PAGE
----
The Role of Youth Sports in Raising Children


I can’t say enough about what being active in youth sports is doing for our son.

Still a freshly minted 6-year-old, our oldest recently faced his biggest athletic workload yet with soccer and hockey starting at the same time. Being new to the scene, my wife and I had concerns over whether or not he could handle playing two sports at once. Just last year we made a big decision to send him to kindergarten despite just making the cut-off age and thus the youngest kid in his class (My Kindergarten Son: An Academic Red Shirt), this year we had to decide if we should challenge him further by doubling down on sports.

As with any decision we make, my wife and I always want to do what we believe is best for him while also keeping in mind what he wants to do. We didn’t say, “You’re playing two sports because we’re those crazy parents and sick of all this free time we have on the weekends to chill out and would rather rush you around from field to rink and back again.”

No, that’s not how it went at all.

He wanted to play both soccer and hockey and after much discussion and analysis, we were willing to let him try. We talked with other parents who have been through it,  we read articles, asked questions of trusted sports dad Kevin Duy of, and mostly we thought about how it was when we were kids. From there we made plans for monitoring him: School and homework couldn’t be compromised, daily reading and sleeping patterns not affected, and on weekends, mandatory down time between sports when they were on the same day.

With soccer now over and hockey the only sport in focus, I look back over the experience and the following are what I consider the 3 most important things I saw. Things that I believe will carry over from sports into all other aspects of his life.

1 – Confidence:  He scored his first legit goal in a hockey scrimmage this past weekend and seems to actually understand it’s all of the hard work put in during practice that led to it. Hockey is definitely a struggle for him, unlike soccer, but he loves playing and each week it gets easier to show him how practice is helping. Each week he gets more confident in his actions — from just keeping up, to his first scrimmage goal. On top of that, his circle of friends is growing as we now see the same kids at school, hockey, soccer, church, town holiday events, etc… Practice is leading to results in games and thus growing his confidence in his abilities; the involvement growing his confidence socially.

2 – Stamina:  My wife and I were worried about him handling two sports in one season and nothing could be further from the truth. We have watched his stamina increase by nearly double on the field/ice and now have to actively manage his desire to play in the yard/driveway at all times in between. In short, playing two sports has given him more energy, not less. He is eating more protein and vegetables at dinner without a fight and he is lights out without a problem when it’s time to go to bed.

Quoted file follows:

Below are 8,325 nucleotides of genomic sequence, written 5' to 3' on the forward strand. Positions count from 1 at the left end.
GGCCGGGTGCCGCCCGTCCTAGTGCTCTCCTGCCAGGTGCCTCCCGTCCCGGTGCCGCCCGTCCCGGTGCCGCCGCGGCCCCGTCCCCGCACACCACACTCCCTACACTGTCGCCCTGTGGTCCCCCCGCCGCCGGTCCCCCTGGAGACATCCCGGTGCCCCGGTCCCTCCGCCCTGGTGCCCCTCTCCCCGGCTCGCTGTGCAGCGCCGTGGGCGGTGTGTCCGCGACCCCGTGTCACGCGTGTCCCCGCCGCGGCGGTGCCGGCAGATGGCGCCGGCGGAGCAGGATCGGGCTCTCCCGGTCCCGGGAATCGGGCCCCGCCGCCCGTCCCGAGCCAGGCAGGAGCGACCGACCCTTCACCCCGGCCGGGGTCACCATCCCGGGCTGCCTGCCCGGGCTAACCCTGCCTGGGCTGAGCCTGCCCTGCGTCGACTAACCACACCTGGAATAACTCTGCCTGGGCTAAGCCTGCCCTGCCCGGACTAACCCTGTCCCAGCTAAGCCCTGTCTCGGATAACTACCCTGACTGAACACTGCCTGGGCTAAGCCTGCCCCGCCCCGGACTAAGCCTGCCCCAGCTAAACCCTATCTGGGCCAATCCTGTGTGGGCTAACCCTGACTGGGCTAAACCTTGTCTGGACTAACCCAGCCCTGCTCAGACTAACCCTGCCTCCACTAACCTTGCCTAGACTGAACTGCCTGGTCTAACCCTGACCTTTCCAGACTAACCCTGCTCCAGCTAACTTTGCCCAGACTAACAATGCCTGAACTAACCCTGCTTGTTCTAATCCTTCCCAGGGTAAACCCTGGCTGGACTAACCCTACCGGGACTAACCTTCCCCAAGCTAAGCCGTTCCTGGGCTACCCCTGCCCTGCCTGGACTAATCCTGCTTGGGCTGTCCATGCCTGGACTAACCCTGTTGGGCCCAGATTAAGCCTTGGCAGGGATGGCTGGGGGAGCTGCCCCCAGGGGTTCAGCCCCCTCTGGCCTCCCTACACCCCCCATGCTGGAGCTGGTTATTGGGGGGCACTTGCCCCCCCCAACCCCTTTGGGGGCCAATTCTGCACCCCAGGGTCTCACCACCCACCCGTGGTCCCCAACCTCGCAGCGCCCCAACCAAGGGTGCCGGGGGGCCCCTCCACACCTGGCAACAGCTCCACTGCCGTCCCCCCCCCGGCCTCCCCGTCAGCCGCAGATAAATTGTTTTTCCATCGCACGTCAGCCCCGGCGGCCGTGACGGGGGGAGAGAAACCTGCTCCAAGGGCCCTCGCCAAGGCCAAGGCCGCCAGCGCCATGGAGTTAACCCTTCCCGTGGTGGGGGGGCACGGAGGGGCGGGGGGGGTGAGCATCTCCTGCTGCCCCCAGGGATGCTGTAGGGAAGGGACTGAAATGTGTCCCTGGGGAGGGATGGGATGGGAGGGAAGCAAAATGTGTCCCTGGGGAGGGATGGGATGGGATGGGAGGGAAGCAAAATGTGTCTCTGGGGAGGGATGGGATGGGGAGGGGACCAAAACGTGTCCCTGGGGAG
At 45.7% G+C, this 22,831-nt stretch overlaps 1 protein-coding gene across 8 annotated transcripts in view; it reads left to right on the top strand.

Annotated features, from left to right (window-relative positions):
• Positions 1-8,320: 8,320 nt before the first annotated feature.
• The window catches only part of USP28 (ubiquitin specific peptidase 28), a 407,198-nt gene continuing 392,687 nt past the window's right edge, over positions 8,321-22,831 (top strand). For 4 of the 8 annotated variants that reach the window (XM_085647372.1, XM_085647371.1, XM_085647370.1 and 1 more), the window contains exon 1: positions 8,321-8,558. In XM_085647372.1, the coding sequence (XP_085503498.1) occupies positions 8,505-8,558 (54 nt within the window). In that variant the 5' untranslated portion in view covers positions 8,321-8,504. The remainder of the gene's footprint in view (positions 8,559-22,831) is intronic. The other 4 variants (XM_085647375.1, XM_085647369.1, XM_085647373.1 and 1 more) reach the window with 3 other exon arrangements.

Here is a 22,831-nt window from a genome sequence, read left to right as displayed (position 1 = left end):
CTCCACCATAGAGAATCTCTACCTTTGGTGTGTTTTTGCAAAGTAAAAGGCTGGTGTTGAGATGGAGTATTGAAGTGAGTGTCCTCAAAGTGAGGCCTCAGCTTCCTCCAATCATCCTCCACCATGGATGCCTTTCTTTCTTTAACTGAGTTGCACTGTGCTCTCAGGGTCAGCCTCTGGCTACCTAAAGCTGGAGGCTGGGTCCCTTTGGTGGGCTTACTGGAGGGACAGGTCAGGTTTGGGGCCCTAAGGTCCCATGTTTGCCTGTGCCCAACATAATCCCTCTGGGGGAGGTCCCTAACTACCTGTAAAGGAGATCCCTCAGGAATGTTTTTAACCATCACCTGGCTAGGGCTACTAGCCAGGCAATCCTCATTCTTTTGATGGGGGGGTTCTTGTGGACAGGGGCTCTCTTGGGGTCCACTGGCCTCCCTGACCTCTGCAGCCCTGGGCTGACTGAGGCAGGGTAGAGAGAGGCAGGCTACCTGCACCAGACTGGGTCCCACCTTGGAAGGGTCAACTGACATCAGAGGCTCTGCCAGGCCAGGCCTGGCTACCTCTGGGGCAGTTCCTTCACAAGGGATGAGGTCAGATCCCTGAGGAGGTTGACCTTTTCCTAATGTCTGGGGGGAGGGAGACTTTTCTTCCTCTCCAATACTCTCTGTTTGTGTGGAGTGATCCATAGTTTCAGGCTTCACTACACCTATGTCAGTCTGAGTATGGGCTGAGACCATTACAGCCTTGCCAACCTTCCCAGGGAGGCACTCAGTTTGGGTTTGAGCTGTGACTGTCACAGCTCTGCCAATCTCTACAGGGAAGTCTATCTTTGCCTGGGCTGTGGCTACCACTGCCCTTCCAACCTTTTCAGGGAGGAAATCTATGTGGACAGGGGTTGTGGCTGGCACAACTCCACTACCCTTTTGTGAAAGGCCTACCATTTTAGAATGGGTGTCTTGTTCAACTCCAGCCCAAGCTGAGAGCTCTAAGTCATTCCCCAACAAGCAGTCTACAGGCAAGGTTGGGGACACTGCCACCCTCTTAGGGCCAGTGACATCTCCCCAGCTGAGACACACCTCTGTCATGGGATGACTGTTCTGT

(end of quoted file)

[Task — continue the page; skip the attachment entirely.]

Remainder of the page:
3 – Social:  Now more than ever it’s important that kids can adapt socially. The social scene is not even close to easy these days, so acclimating them early before they really know what’s going on can only help. Essentially they need to be able to figure things out in a group setting ASAP. In talking about this subject with my wife she said, “They need as many opportunities as they can to follow directions and listen.” She’s a teacher and that’s correct. In both soccer and hockey he has coaches he must listen to as well as pushy kids he must deal with. Arms and elbows fly when these kids chase down a soccer ball and lines are cut when the coaches “aren’t looking” during hockey drills. These things are repeatedly corrected and they honestly do eventually get it. But in order to “get it” they have to face these situations, learn how to deal with their “pushy” peers, and most importantly learn to listen to their coaches — together. It’s much like what they are learning in the group setting of a classroom, but here with addition of physical intensity and competitive spirits.

Today what I see standing before me is a more confident boy with increased stamina and tons of friends.

Youth sports plays no small role in that.



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  1. I loved reading this and hearing about how sports have been so beneficial to your son. As our son’s currently six months old, we haven’t started him on sports yet but we might take him to his first ever football (soccer) match on Saturday. I hope he’ll get as much out of sports as your son has.

    • Brad the Dad says:

      Thanks for reading, Jonathan. Taking them to games surely starts the process before they are on the go themselves. The son I talk about in this article is actually scared of the buzzers at hockey rinks. Taking him to hockey games as a spectator has helped him build a tolerance to the buzzer noise and we are almost over this hurdle. So yeah, early and often in all aspects of sports is the way to go. Good luck and stay in touch.

  2. Happiest Daddy says:

    Congrats! What an accomplishment for your son and you and your wife. As you mentioned, the confidence that he gains from these experiences is priceless and will pay off in myriad ways. Your son is the Bo Jackson/Deion Sanders of 6-year-olds!

    • Brad the Dad says:

      Thanks, Happiest. It’s really fun to experience. My new phrase is – he’s my favorite athlete on the planet to watch. I actually miss soccer now that it’s over. Maybe I should find another sport to enroll him in this winter? Lol.

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